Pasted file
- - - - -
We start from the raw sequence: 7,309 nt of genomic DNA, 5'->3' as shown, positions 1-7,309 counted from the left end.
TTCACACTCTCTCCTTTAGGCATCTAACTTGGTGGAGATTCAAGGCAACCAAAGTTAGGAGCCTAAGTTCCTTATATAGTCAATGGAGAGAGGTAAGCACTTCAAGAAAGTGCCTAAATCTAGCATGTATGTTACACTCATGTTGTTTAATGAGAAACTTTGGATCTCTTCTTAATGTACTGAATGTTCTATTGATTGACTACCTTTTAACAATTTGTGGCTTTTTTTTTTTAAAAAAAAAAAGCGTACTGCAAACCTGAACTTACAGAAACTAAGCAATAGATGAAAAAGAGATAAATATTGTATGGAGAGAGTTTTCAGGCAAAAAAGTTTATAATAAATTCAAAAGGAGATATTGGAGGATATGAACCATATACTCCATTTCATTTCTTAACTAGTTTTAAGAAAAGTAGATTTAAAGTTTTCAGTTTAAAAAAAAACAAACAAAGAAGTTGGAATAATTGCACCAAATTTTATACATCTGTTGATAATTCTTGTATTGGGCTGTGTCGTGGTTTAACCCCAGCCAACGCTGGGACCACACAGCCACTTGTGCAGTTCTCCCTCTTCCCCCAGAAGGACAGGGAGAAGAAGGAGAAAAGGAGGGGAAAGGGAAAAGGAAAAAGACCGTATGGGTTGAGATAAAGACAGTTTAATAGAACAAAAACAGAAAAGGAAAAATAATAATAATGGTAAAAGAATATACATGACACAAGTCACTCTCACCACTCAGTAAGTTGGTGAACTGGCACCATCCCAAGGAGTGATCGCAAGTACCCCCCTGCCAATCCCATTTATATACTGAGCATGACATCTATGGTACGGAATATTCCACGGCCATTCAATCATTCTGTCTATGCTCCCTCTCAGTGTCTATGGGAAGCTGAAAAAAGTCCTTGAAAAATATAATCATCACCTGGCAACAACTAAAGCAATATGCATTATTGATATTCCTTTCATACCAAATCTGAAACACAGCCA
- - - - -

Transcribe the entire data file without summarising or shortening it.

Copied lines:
We start from the raw sequence: 7,309 nt of genomic DNA, 5'->3' as shown, positions 1-7,309 counted from the left end.
TTCACACTCTCTCCTTTAGGCATCTAACTTGGTGGAGATTCAAGGCAACCAAAGTTAGGAGCCTAAGTTCCTTATATAGTCAATGGAGAGAGGTAAGCACTTCAAGAAAGTGCCTAAATCTAGCATGTATGTTACACTCATGTTGTTTAATGAGAAACTTTGGATCTCTTCTTAATGTACTGAATGTTCTATTGATTGACTACCTTTTAACAATTTGTGGCTTTTTTTTTTTAAAAAAAAAAAGCGTACTGCAAACCTGAACTTACAGAAACTAAGCAATAGATGAAAAAGAGATAAATATTGTATGGAGAGAGTTTTCAGGCAAAAAAGTTTATAATAAATTCAAAAGGAGATATTGGAGGATATGAACCATATACTCCATTTCATTTCTTAACTAGTTTTAAGAAAAGTAGATTTAAAGTTTTCAGTTTAAAAAAAAACAAACAAAGAAGTTGGAATAATTGCACCAAATTTTATACATCTGTTGATAATTCTTGTATTGGGCTGTGTCGTGGTTTAACCCCAGCCAACGCTGGGACCACACAGCCACTTGTGCAGTTCTCCCTCTTCCCCCAGAAGGACAGGGAGAAGAAGGAGAAAAGGAGGGGAAAGGGAAAAGGAAAAAGACCGTATGGGTTGAGATAAAGACAGTTTAATAGAACAAAAACAGAAAAGGAAAAATAATAATAATGGTAAAAGAATATACATGACACAAGTCACTCTCACCACTCAGTAAGTTGGTGAACTGGCACCATCCCAAGGAGTGATCGCAAGTACCCCCCTGCCAATCCCATTTATATACTGAGCATGACATCTATGGTACGGAATATTCCACGGCCATTCAATCATTCTGTCTATGCTCCCTCTCAGTGTCTATGGGAAGCTGAAAAAAGTCCTTGAAAAATATAATCATCACCTGGCAACAACTAAAGCAATATGCATTATTGATATTCCTTTCATACCAAATCTGAAACACAGCCA